21 NOVEMBER 2016
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Richard Cawthorne samples Belgian hospitality – and the weather – on a midweek break in Bruges
It rained on my first morning in Bruges. This is not unusual. Good weather is not something for which this city is renowned. But I felt cheated. I was on a three-day short break and as I stood on the steps outside the Hotel Europ facing one of the city’s famous canals, Day One looked like being a washout.
How very English. It took only a few moments for me to take in the scene from my vantage point of the sturdy citizens of this atmospheric city on a succession of even sturdier bicycles, presumably on their way to work, simply getting on with it, rain or no rain. My other half and I took the hint and stepped into the street, on the way to the first museum on our list. Within half an hour, the rain stopped.
Half an hour or so is all it takes to be within reach of many of Bruges’ chief sights to see. The Hotel Europ and many of its contemporaries are only a short walk from the twin squares of the centre, Markt and Burg, along cobbled streets lined with ancient buildings that seem to have changed little since medieval times.
Burg square is dominated by the 14th-century city hall, the Stadhuis, a dazzling confection of a building noted for its Gothic chamber and carved ceiling, while Grote Markt houses the Bruges Christmas market. Judged one of the top five in Europe, its collection of decorated wooden chalets around an ice rink tempts shoppers with an amazing array of gifts, with the whole scene illuminated by thousands of fairy lights.
At one end of the square is another Bruges trademark, the 83m Belfry, open to anyone with the stamina to climb the 366 steps to the top to take in the view. The structure and many other landmarks, including canals that would give Amsterdam’s a run for their money, had starring roles in the film In Bruges.
That, word of mouth and the advent of Eurostar, which brings the city to within 3hr 30min of hassle-free travel from London St Pancras, have combined to make Bruges a hot destination for the UK market and many others over the past few years. On my first visit, at the tail end of a motoring tour to Italy and back, the place barely registered on the tourism map. Now, you need to pick your moments if you want to avoid being uncomfortably crowded.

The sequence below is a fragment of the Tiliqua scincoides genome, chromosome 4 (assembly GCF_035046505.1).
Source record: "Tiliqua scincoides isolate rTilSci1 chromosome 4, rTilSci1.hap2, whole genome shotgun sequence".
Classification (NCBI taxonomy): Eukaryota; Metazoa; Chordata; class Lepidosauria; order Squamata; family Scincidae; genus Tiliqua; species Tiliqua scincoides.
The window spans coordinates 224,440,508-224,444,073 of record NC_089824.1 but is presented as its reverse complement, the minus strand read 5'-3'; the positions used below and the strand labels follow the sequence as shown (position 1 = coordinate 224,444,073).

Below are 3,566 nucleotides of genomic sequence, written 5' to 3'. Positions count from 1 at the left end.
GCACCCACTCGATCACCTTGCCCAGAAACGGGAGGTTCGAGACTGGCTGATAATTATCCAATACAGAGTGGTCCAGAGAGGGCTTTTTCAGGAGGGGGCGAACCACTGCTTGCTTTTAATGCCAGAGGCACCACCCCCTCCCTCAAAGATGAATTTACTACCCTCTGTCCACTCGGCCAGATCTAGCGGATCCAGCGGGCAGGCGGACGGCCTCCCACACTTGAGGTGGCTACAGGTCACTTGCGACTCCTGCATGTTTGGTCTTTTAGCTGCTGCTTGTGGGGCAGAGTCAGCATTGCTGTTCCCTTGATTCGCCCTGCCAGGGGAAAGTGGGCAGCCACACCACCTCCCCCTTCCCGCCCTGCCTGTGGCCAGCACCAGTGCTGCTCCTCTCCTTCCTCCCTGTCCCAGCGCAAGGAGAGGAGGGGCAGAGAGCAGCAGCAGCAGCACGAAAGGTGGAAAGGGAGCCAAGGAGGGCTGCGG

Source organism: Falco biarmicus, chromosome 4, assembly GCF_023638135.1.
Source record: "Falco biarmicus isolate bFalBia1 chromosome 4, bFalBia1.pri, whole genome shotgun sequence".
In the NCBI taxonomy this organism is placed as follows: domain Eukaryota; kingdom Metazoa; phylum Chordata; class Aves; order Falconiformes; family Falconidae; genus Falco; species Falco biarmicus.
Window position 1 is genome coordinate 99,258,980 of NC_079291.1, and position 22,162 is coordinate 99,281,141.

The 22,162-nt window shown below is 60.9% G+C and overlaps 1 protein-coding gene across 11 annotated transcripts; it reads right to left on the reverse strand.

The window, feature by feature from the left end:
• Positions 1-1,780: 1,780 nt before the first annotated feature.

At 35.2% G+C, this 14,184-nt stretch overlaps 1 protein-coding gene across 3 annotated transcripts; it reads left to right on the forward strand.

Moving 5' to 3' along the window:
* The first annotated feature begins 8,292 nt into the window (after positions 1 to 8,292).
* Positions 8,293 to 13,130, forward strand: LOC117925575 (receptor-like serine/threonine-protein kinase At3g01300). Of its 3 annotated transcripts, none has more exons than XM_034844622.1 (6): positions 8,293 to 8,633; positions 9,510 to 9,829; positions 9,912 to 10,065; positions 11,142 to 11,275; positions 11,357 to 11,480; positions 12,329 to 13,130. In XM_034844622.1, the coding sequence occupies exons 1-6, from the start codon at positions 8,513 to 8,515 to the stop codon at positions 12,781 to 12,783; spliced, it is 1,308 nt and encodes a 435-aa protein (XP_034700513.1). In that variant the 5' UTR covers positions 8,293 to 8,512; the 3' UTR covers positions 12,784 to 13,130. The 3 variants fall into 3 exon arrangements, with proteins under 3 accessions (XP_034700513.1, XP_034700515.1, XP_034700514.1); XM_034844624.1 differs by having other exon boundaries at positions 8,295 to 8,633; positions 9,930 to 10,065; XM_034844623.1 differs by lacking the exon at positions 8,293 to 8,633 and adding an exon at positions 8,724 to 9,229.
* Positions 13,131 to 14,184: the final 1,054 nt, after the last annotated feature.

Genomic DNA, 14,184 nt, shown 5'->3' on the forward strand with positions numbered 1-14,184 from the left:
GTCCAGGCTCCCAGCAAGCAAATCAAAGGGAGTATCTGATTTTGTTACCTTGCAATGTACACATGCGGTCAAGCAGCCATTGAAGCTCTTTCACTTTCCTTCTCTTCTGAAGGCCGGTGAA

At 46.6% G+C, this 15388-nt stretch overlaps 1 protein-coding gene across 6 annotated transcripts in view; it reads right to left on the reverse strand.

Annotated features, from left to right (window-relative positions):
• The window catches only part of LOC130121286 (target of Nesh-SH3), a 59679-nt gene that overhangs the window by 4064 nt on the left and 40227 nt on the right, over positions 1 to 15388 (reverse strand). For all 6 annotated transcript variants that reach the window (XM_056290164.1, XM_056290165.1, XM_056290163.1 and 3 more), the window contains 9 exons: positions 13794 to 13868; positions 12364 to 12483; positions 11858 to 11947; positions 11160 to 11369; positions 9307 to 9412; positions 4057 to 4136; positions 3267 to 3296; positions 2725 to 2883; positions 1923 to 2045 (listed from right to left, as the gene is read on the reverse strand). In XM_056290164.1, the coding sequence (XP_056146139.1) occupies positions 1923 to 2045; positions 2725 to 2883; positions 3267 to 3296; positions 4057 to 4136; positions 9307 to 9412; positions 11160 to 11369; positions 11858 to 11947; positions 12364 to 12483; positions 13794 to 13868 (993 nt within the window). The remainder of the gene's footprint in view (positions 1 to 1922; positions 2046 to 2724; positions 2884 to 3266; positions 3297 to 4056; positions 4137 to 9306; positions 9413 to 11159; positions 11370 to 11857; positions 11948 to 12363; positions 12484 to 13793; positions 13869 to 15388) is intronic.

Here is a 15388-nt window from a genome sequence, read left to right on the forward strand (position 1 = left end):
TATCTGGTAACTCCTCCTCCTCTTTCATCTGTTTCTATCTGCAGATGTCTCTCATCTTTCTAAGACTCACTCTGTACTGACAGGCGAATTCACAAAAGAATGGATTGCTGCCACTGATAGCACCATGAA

With that in mind, my latest visit was slotted in over three days midweek, which was how I had time to observe the commuting habits of the locals rather than fighting for space at the attractions. One of these, where we were heading in the rain, is the Groeningemuseum, housing a brilliant collection of Flemish and Belgian art covering 600 years, from (and especially) Jan van Eyck to René Magritte. It’s a real treat, but in typically Bruges fashion is tucked away on an anonymous street, albeit behind a grand frontage on the site of a medieval abbey.
More art, including a sculpture of the Madonna by Michelangelo, can be seen in the Church of Our Lady, or, if you’re picking up Dutch as you go along, Onze-Lieve-Vrouwekerk, the oldest parts of which date from the 13th century. Its other chief point of interest is the 122.3m tower, the tallest structure in the city, outclassing even the Belfry.
As Bruges has grown in popularity, full details of these and the city’s other leading attractions have become readily available online and via numerous guidebooks. Given the history of this part of northern Europe and Flanders in particular, many of the sights have religious connections, including the revered Basilica of the Holy Blood, but there is a lighter side.
One is provided by Choco-Story, a museum whose devotion to chocolate is all-encompassing, with everything you ever needed to know, from the Aztecs to Lindt and beyond. Bruges also boasts a theme park in the shape of the Boudewijn Seapark, complete with dolphin and seal shows – even in winter – as well as water and fairground rides. There are guided tours of the canals and the sights, horse-drawn carriage rides, vendors selling waffles and lots and lots of cafés and bars to while away the time over Belgian coffee or the many strong local beers.
The choice of hotels is equally wide, with the likes of the Crowne Plaza, Hotel Navarra or Grand Hotel Casselberg occupying the top end and a host of mid-market properties such as the Europ filling in below. Eating out is equally well catered for with Den Gouden Harynck on Groeninge and De Bottelier on Ezelstraat, a favourite with the locals, heading the list. Despite the name, Tom’s Diner, at West Gistelhof, also gets good ratings, along with the small (seven tables) and cosy Restaurant Aneth on Maria van Bourgondiëlaan.
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